The Best ‘Computor’ Ever?
You’ve all heard about computers, but have you come across ‘computors’ before? Do you have any idea just how important they were for America’s space race victory? And can you name any of them?
It all started back in the early days of NASA. Actually, this goes back to when NASA was the National Advisory Committee for Aeronautics (NACA), since it didn’t change its name to NASA until 1958. We’re talking about 1953, when NACA employed a group of technical women whose job was to carry out math calculations. This group of ladies were dubbed ‘computors.’ So what exactly were they using their mathematical skills to calculate? In those days, they performed a number of incredibly complex calculations, including reading the data from the black boxes of planes and gust alleviation.
Perhaps the best known of these computors was Katherine Coleman Goble Johnson, born in 1918. Johnson worked with the other computors from 1953 to 1958. From 1958 until she retired in 1986, she worked as an aerospace technologist.
What makes Johnson different from the other computors? She stands out because of the work she did on the space program. It was Johnson who calculated the trajectory for the 1959 space flight of Alan Shepard, the first American in space. She also calculated the launch window for Shepard’s 1961 Mercury mission. Perhaps her most famous calculation was John Glenn’s orbit in 1962, when he became the first American to orbit the Earth. The story goes that NASA started to use electronic computers to calculate Glenn’s orbit around the Earth, but John Glenn insisted that it was Johnson who verified the computer’s results. In fact, he refused to fly until she checked the figures for him and said that they were correct.
NASA had five System/360 IBM mainframes installed to handle the amount of data sent back from space missions. The data was compressed to more manageable, less complex limits, and the mainframe converted it back into information that flight controllers could use. The machines also calculated lift-off data that was crucial for Apollo 11 astronauts after their stay on the moon. Johnson worked on these mainframes, and she calculated the trajectory for the 1969 Apollo 11 moonflight. Additionally, she worked on Apollo 13’s failed mission to the moon in 1970, creating backup procedures and charts that helped get the crew safely back to Earth. Johnson also added working on the Space Shuttle program, the Earth Resources Satellite and plans for a mission to Mars to her already impressive resume.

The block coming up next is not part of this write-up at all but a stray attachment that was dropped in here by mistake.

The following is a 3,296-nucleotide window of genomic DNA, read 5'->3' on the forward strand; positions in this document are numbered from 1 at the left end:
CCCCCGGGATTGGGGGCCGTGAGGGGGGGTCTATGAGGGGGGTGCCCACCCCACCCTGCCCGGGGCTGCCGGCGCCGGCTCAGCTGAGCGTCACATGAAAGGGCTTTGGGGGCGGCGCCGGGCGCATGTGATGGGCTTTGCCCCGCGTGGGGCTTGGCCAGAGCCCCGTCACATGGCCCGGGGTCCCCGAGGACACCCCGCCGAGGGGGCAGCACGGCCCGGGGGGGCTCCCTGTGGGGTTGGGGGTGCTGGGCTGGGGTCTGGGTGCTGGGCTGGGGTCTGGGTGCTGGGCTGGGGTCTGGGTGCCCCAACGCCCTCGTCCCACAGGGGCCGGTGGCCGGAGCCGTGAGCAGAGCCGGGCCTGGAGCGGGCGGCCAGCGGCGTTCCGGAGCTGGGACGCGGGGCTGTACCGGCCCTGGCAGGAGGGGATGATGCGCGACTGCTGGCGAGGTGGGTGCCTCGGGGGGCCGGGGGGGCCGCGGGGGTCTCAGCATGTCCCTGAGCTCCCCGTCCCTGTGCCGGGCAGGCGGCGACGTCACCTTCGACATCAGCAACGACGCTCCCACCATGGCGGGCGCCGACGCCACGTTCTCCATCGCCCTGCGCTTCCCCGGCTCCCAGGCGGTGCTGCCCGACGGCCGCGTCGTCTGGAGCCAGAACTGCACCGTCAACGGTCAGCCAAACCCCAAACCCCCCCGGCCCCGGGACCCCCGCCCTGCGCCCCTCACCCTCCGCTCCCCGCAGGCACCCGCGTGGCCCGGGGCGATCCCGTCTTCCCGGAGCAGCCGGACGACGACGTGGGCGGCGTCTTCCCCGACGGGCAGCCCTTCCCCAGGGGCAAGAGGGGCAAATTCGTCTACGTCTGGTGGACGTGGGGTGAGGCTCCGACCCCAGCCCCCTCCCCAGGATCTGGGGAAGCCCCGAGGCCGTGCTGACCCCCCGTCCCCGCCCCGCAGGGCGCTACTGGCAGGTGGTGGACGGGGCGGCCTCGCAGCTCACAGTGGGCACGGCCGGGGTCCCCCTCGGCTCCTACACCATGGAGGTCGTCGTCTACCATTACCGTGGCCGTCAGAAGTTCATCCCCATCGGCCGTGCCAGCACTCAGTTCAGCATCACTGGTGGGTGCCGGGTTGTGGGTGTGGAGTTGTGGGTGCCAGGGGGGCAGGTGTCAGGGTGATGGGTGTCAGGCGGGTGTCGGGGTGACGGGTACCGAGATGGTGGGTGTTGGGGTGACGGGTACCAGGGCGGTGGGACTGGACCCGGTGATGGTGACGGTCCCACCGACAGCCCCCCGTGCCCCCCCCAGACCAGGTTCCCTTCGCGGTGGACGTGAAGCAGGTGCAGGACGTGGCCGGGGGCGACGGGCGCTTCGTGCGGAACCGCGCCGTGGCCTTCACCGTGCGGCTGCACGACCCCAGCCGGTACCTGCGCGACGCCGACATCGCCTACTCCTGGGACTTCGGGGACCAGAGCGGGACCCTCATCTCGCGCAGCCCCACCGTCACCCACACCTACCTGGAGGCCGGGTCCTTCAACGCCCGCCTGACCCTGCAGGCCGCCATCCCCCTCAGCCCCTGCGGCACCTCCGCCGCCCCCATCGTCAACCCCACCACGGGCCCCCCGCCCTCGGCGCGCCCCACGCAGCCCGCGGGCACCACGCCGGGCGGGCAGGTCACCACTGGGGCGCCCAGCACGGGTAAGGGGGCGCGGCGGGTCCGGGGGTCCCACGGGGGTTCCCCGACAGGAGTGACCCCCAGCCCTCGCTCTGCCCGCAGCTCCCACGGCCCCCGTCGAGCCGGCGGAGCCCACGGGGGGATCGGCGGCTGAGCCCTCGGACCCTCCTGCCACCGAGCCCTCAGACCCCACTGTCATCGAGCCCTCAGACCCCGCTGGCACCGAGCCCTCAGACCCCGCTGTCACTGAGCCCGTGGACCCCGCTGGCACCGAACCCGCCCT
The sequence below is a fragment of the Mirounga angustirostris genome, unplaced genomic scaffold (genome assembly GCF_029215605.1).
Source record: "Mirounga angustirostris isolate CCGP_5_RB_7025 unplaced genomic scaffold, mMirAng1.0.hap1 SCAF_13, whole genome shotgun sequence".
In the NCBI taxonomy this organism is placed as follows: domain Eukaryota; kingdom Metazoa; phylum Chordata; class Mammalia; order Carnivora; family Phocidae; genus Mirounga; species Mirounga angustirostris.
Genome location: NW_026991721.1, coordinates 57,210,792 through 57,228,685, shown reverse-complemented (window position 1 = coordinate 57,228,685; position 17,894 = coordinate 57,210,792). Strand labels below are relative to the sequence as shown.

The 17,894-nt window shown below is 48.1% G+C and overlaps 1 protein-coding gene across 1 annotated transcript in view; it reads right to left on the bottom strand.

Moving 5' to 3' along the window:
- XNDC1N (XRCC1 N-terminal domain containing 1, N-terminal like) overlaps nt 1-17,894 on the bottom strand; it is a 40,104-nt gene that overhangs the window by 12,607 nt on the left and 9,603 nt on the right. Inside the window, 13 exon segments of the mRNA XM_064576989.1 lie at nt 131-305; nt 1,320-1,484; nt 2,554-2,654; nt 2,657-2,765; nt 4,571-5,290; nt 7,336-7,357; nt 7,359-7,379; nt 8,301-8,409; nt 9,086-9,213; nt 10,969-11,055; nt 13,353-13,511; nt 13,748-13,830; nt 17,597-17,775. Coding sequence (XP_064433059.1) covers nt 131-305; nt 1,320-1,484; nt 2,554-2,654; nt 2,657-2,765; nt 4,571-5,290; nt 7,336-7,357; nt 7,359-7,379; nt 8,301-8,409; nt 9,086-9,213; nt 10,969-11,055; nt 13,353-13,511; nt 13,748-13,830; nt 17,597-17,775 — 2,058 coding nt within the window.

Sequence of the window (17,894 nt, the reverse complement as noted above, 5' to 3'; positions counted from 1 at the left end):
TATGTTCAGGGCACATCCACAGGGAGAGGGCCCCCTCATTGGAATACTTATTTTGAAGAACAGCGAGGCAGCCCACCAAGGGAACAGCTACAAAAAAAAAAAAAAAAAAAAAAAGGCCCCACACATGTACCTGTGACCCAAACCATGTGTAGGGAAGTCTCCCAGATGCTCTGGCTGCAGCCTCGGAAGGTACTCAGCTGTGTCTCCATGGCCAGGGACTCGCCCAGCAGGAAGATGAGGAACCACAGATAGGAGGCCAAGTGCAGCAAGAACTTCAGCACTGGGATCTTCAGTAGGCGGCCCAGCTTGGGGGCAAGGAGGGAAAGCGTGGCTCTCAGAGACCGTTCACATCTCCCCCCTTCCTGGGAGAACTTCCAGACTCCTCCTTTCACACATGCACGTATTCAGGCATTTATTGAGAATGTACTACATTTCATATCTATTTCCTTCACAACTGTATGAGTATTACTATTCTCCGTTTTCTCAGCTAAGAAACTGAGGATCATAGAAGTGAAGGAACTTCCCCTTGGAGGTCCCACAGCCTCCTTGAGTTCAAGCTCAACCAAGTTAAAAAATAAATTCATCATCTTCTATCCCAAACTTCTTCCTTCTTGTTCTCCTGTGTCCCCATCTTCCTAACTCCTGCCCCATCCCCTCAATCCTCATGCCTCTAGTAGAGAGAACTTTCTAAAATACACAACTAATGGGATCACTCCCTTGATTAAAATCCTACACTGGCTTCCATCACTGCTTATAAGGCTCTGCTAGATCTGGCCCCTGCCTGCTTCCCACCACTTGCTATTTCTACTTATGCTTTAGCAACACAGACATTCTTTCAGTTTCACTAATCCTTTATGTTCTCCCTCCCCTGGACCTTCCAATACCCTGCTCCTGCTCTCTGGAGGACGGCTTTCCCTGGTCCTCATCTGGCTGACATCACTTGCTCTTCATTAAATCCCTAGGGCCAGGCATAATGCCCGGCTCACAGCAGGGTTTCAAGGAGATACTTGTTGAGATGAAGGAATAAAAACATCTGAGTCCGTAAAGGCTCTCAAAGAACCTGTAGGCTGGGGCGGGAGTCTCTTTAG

All this, you might say, already makes Johnson an outstanding individual, but there’s more. She co-authored 26 scientific papers. In 2015, President Barack Obama awarded her the Presidential Medal of Freedom. She also earned five NASA Langley Research Center Special Achievement awards between 1971 and 1986.
Her resume isn’t the only thing that makes this West Virginia girl outstanding. Johnson is an African-American. When she first began her work as a computor, she had to endure workplace segregation that was all too common back in those days. She and her non-white colleagues would have to work, eat and even go to the toilet in separate areas from the other computors working there.
Many of today’s IT people grew up using calculators to work out even the simplest sums. As a result, they don’t have the ability, like Katherine, to do hard sums. Calculating three-dimensional space in order to calculate celestial navigation by hand, for example, would be out of the question for most modern IT workers. These days, there’s an app for it—whatever type of mathematics you’re working on.
Johnson stands out in the world of computing (and computors) for being able to do complex math that most people shied away from, for standing out in a world where prejudice was endemic and for making people listen to what she had to say.
And, by the way, NASA unplugged its last mainframe in 2012. It was an IBM z9.
Trevor Eddolls is CEO at iTech-Ed Ltd, an IT consultancy. A popular speaker and blogger, he currently chairs the Virtual IMS and Virtual CICS user groups. He’s editorial director for the Arcati Mainframe Yearbook, and has been an IBM Champion every year since 2009.